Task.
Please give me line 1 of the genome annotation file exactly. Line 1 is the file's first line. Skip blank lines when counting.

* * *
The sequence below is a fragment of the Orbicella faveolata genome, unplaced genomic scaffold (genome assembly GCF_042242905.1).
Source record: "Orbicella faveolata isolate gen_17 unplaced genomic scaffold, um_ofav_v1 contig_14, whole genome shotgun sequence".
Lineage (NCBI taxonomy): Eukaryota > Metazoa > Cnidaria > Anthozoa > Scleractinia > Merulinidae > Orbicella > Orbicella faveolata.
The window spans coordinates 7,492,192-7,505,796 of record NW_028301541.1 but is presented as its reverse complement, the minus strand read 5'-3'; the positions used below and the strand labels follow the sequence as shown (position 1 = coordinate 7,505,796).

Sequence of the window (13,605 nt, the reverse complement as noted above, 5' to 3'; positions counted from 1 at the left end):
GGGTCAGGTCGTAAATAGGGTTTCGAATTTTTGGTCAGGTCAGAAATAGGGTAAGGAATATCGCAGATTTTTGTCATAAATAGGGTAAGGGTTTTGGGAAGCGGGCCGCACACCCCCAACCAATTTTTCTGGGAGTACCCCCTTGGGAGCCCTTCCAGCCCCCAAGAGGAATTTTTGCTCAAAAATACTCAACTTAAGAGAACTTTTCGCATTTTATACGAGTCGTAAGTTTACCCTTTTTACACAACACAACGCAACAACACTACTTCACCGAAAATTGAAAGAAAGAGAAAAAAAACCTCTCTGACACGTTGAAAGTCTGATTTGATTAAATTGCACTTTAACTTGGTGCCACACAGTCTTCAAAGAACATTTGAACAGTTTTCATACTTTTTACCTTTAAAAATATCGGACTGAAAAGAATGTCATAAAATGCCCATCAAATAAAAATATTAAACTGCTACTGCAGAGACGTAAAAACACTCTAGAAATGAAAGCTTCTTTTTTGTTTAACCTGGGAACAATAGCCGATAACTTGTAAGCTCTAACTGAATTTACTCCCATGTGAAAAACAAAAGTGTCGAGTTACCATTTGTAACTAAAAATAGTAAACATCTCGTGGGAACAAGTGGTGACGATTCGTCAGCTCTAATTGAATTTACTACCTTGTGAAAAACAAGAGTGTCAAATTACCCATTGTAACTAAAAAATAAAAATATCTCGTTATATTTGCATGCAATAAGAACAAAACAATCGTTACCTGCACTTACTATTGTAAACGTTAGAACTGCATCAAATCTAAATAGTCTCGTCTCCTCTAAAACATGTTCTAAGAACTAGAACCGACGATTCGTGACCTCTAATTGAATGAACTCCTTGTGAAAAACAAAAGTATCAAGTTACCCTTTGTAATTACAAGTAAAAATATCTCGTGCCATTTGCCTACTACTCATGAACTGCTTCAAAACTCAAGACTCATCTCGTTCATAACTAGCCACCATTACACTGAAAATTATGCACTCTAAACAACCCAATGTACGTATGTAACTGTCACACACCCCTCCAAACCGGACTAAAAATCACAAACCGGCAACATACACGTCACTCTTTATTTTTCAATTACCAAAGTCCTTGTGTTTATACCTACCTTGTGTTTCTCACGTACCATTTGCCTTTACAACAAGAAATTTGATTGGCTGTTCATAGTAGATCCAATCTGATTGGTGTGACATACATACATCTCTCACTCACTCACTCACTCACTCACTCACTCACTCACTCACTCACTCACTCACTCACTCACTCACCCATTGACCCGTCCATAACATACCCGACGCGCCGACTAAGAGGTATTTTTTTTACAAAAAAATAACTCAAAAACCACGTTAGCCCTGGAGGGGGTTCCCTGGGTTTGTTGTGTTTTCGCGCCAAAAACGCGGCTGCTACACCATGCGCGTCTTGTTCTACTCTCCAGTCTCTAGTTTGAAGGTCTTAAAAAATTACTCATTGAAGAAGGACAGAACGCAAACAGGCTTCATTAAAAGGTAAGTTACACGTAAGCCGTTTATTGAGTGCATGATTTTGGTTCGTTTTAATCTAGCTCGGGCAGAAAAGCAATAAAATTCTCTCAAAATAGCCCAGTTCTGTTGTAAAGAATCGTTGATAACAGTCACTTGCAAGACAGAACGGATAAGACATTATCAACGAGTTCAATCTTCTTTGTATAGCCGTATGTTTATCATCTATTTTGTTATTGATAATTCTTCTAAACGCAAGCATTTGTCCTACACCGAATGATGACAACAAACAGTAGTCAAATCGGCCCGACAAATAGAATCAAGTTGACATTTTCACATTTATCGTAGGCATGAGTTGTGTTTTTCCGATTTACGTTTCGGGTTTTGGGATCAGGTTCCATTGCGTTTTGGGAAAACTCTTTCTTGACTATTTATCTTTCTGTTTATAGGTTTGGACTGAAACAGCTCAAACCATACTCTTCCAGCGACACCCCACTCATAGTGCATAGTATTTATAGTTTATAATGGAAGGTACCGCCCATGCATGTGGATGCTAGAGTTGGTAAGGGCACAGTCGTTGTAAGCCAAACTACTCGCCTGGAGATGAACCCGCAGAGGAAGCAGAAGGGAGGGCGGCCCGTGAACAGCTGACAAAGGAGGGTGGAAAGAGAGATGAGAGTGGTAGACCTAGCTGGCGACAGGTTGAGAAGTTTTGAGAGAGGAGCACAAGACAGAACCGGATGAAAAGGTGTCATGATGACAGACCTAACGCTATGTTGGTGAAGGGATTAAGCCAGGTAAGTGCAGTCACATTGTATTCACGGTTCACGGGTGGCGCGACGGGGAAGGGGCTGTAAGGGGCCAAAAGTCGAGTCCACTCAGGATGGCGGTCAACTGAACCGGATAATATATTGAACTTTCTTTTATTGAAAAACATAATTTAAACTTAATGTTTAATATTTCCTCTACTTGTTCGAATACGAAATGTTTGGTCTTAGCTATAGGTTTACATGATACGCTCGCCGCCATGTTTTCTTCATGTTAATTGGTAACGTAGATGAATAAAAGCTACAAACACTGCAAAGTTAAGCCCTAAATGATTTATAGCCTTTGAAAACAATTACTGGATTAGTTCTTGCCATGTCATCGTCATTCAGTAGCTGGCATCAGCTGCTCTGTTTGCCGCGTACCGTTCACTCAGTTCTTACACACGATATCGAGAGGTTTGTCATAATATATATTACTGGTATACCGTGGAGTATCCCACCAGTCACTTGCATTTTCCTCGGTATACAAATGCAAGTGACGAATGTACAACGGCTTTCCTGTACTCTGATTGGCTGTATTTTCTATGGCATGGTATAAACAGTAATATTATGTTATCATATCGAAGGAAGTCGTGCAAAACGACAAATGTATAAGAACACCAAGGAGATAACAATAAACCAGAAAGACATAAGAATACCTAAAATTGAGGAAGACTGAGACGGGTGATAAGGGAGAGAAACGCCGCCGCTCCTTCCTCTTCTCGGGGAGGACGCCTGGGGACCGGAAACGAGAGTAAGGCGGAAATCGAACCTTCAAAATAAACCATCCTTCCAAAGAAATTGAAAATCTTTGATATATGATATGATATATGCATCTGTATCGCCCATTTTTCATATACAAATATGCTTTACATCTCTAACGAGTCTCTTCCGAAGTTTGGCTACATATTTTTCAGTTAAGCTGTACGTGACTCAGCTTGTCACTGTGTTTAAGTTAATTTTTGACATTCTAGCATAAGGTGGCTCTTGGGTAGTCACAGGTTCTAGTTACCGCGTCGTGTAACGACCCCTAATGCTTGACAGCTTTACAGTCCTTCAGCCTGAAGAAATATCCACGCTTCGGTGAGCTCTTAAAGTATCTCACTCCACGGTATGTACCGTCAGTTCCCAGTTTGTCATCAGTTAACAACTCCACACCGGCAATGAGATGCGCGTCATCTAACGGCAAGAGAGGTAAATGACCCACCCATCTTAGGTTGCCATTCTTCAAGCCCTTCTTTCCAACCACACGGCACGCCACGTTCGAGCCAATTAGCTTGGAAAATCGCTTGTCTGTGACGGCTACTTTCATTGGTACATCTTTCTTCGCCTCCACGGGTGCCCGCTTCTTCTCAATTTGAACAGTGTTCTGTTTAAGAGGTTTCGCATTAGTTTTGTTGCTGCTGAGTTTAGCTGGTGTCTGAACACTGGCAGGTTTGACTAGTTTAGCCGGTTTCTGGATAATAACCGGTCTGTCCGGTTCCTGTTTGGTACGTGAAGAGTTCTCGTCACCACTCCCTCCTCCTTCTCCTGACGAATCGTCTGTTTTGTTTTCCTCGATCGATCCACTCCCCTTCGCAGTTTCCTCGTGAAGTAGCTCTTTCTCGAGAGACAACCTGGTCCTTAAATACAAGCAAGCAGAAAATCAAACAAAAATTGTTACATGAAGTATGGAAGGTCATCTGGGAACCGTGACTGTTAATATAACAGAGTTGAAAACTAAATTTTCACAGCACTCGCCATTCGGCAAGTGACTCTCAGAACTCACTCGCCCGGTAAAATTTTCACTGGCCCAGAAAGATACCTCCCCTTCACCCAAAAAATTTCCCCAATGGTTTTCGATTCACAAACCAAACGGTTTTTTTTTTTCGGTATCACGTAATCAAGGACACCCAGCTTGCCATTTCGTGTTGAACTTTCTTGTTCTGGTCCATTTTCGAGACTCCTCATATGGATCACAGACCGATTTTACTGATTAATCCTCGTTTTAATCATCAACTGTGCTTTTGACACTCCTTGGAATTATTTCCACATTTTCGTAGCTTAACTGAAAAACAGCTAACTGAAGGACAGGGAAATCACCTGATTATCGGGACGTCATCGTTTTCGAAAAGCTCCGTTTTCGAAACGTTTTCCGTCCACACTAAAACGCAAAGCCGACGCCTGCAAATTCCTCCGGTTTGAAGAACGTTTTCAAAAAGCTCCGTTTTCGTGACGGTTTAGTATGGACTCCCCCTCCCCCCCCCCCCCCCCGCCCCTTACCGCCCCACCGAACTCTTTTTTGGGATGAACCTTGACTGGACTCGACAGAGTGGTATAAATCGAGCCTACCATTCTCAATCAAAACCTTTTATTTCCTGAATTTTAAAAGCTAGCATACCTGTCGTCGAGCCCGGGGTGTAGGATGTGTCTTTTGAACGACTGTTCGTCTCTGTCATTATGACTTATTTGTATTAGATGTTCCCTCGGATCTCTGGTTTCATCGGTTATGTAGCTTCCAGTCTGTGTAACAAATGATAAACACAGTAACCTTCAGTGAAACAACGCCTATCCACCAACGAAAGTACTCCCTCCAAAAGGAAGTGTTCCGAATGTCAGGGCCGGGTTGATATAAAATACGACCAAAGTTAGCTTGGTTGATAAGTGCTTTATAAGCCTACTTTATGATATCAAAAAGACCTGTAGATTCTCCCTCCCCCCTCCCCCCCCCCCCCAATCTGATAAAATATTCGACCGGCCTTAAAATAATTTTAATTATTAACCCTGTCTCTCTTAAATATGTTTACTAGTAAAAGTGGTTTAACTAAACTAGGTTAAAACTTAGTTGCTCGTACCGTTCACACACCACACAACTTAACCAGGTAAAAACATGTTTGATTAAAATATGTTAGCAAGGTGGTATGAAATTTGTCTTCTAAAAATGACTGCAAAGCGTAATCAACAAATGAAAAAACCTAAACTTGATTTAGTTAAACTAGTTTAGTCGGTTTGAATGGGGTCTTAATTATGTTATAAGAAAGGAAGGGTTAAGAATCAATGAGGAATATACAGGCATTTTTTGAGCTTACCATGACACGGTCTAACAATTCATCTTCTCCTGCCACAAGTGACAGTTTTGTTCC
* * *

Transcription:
The sequence below is a fragment of the Orbicella faveolata genome, unplaced genomic scaffold (genome assembly GCF_042242905.1).